Poverty is not Natural
ISBN: 9780856835254 - Paperback
Dimensions: 214 x 136mm - 120pp
Ebook available click here
Poverty is not Natural was listed by Martin Wolf as one of his ‘best reads so far’ in the Financial Times (June 2020), adding:
‘George Curtis has a soft spot for Henry George. So do I. George famously argued that landowners are among the biggest gainers from economic progress. Yet they do not create that wealth. They benefit from the investments, ingenuity and labour of others. The answer, George suggested, was to transfer the increased value of land into the hands of the public. Curtis agrees with this proposal, as do I. It would not solve all our economic and social problems. But it would help.’
“Like slavery and apartheid, poverty is not natural. It is man-made and it can be overcome and eradicated by the actions of human beings” Nelson Mandela
“Inequality is an issue that looks set to rise inexorably up the political agenda in the coming months and years. This excellent and timely little book addresses one of the fundamental causes of inequality, and puts forward a solution that could in principle be acceptable to those on both the left and right of politics.”
Bernadette Meaden, Ekklesia. Read full review here.
“I would strongly recommend this book to anyone with an interest in making our economy fairer.”
Independent Catholic News
“Curtis believes a day will come when the concept of the private ownership of land would be seen as immoral and outdated as the institution of slavery … This is a challenging, but readable book.” David Hallam, Methodist Recorder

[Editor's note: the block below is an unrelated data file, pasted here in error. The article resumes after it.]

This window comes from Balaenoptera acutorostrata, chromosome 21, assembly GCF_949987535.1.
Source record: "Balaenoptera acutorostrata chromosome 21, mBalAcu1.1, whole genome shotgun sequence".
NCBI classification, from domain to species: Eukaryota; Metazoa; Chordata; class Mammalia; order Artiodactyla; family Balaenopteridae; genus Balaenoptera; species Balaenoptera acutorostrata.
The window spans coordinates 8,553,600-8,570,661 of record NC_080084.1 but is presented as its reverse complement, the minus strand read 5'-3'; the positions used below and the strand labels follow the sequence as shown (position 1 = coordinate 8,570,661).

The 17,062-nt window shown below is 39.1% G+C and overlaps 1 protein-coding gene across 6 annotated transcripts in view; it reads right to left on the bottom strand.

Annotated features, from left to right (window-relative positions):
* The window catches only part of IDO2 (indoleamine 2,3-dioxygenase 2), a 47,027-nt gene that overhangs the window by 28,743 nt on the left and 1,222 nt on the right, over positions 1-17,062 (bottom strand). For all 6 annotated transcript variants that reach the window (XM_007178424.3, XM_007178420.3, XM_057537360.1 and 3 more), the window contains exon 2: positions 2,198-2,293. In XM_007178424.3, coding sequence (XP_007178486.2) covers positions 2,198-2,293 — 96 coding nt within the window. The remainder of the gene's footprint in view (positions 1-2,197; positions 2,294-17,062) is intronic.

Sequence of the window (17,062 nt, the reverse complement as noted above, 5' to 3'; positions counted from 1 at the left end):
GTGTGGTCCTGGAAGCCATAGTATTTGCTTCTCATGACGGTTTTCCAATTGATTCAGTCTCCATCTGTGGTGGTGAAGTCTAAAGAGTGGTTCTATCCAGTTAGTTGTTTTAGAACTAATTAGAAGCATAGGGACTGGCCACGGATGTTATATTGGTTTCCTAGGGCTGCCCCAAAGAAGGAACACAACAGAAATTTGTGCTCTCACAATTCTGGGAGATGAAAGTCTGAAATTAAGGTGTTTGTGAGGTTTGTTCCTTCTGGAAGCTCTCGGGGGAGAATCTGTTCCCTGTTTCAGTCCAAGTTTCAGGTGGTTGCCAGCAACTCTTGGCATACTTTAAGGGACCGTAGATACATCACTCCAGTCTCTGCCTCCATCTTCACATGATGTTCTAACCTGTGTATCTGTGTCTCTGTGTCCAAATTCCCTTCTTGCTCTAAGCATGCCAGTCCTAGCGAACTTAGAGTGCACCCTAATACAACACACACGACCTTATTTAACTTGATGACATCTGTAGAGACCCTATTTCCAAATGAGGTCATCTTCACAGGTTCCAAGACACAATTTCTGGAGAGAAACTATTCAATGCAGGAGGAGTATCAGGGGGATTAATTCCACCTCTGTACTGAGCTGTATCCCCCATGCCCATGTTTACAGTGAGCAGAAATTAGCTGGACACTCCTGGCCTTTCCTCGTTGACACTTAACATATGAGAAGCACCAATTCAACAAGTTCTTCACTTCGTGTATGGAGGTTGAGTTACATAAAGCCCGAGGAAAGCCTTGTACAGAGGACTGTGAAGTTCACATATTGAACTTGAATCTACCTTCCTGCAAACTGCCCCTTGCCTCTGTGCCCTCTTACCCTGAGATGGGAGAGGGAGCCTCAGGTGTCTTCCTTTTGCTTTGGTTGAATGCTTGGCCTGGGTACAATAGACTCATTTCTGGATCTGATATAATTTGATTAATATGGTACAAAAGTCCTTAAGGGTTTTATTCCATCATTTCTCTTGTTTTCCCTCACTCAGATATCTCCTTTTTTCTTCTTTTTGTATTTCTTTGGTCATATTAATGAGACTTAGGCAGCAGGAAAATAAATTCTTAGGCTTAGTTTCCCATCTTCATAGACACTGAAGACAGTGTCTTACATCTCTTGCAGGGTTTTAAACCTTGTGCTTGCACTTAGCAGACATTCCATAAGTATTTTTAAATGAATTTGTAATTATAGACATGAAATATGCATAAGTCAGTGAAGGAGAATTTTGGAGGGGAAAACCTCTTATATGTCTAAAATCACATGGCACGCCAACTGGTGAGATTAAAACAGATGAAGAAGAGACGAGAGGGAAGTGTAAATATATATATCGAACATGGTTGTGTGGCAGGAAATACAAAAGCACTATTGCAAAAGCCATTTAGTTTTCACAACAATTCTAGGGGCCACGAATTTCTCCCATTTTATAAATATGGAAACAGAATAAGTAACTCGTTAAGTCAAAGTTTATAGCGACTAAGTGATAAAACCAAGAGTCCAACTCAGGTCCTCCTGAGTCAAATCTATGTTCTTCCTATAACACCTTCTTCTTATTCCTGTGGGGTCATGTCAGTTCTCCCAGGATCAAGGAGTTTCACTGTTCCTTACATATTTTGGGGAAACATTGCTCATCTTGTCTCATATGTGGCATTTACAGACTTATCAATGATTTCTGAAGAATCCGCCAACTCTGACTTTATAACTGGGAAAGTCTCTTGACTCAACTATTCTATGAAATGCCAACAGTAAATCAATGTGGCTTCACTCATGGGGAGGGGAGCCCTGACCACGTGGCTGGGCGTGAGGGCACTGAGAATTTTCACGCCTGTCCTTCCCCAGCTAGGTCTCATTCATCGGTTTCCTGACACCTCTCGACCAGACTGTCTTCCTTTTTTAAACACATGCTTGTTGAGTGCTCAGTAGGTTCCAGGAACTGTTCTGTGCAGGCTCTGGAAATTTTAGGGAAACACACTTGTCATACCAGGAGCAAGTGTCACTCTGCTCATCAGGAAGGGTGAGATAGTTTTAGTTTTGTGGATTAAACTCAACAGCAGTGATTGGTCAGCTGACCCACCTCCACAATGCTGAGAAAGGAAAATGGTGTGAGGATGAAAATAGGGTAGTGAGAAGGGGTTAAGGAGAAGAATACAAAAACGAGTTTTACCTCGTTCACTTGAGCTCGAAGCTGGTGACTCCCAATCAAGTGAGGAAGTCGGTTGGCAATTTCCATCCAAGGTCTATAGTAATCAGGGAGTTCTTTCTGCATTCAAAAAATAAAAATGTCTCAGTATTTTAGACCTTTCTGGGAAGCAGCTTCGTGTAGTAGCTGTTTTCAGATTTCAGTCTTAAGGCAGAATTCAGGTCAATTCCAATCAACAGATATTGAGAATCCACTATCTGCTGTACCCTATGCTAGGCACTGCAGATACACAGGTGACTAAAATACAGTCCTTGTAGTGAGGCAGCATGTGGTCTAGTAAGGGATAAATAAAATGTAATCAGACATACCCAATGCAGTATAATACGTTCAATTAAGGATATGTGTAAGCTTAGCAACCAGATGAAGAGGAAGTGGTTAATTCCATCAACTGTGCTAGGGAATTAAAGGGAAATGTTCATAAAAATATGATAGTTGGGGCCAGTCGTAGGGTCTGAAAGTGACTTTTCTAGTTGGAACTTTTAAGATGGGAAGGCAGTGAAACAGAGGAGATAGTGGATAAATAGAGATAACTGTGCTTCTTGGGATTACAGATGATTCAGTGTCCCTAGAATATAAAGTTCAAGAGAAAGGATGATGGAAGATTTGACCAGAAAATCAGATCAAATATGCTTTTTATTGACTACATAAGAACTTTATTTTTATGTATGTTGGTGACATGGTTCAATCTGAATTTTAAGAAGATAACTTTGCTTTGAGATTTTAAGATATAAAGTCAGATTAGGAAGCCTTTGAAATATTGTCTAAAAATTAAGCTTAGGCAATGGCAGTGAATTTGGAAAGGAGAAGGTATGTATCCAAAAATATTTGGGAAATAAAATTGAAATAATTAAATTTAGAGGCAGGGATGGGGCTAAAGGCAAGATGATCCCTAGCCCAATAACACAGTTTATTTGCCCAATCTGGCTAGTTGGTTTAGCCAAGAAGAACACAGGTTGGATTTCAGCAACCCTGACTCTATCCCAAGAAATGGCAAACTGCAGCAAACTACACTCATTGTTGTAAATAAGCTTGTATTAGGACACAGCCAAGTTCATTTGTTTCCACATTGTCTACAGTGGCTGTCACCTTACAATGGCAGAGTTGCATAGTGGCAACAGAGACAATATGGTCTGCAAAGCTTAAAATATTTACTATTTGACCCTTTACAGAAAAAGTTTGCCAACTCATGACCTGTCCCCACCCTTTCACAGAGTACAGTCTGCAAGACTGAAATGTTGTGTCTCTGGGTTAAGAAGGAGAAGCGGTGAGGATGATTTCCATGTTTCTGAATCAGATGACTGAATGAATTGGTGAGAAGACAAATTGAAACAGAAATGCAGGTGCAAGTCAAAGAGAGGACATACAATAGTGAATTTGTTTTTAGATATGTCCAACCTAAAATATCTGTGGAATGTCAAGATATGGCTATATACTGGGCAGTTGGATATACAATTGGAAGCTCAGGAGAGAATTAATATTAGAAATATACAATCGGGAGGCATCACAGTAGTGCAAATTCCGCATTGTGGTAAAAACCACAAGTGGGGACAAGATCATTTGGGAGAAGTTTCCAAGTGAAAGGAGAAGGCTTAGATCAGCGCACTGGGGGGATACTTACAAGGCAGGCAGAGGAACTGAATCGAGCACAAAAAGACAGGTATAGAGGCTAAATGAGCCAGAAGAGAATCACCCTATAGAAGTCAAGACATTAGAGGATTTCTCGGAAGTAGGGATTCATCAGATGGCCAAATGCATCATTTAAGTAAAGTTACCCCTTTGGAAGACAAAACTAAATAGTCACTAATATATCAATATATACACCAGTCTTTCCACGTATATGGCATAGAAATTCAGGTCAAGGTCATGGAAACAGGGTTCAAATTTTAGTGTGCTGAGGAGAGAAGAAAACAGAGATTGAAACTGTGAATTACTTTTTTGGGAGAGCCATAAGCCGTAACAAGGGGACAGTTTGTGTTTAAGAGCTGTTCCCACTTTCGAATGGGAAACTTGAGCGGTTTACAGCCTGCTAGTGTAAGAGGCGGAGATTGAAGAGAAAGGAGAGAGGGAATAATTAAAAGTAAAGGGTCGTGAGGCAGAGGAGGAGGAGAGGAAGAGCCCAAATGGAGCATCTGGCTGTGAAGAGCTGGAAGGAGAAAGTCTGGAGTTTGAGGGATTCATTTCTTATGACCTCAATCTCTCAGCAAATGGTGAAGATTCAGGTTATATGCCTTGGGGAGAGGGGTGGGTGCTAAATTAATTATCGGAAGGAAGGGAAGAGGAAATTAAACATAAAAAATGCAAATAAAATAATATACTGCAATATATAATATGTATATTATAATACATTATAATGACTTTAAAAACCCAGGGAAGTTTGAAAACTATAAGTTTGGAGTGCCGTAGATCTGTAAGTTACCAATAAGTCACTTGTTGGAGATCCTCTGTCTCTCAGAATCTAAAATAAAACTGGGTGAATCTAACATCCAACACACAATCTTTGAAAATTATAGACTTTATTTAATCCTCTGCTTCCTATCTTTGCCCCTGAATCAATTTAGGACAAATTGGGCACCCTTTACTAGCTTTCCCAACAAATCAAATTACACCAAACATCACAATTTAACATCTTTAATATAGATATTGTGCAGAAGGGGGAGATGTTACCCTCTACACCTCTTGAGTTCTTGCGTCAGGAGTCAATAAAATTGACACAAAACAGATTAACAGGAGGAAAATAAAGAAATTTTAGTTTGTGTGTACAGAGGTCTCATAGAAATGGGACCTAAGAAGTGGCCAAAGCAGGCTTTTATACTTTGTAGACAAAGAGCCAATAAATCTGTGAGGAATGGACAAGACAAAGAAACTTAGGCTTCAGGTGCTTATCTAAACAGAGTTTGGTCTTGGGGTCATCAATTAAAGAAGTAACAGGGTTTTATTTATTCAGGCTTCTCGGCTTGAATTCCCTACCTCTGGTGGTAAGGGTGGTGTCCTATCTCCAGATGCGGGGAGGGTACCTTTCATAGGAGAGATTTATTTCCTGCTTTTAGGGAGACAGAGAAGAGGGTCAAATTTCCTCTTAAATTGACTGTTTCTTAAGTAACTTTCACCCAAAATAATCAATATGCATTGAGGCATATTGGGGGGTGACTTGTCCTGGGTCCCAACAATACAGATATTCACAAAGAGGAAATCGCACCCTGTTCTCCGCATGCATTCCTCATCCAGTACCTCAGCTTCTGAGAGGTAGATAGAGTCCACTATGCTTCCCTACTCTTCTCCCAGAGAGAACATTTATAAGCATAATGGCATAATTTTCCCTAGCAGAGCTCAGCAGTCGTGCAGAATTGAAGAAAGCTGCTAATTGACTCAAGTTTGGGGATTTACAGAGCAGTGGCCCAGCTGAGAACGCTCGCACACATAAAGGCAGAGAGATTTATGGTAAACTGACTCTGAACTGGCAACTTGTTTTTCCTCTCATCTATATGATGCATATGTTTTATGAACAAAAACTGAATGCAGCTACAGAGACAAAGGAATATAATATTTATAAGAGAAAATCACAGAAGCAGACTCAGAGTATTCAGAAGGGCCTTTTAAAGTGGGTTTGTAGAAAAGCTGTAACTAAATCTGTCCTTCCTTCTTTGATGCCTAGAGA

” Rather than continue to stick plasters on poverty, Curtis forwards a simple solution to eradicate it: abolish the current tax system and charge instead a single land-value tax (to be paid in the form of an annual ground rent). The moral case is strong …” Nathan Mladin, The Tablet
The first United Nations Sustainable Development Goal is to “End poverty in all its forms everywhere”
The author raises some fundamental questions about the distribution of wealth. Why is it that those who produce the wealth, the workers, receive only a small portion of what they have produced? Why are there so many unemployed and so cannot provide for themselves? What is the privilege that grants some a lion’s share of the product without having to work for it?
A trade union organiser for many years, George Curtis came to realise that there are limits to the improvement in wages that can be achieved through collective bargaining so long as this privilege remains. In fact higher wages increase the windfall gains of those benefitting from the privilege.
This book traces the cause of poverty to a widely accepted social institution, just as slavery once was, and reveals a way in which this defect could be remedied by introducing a more efficient way of funding government.
George Curtis began work as a farm labourer at the age of 14. He worked for the National Union of Agricultural Workers, eventually becoming a district organiser, a post he held for over thirty years. On retirement he joined the Open University and graduated with a BSc (Hons) degree in Social Sciences.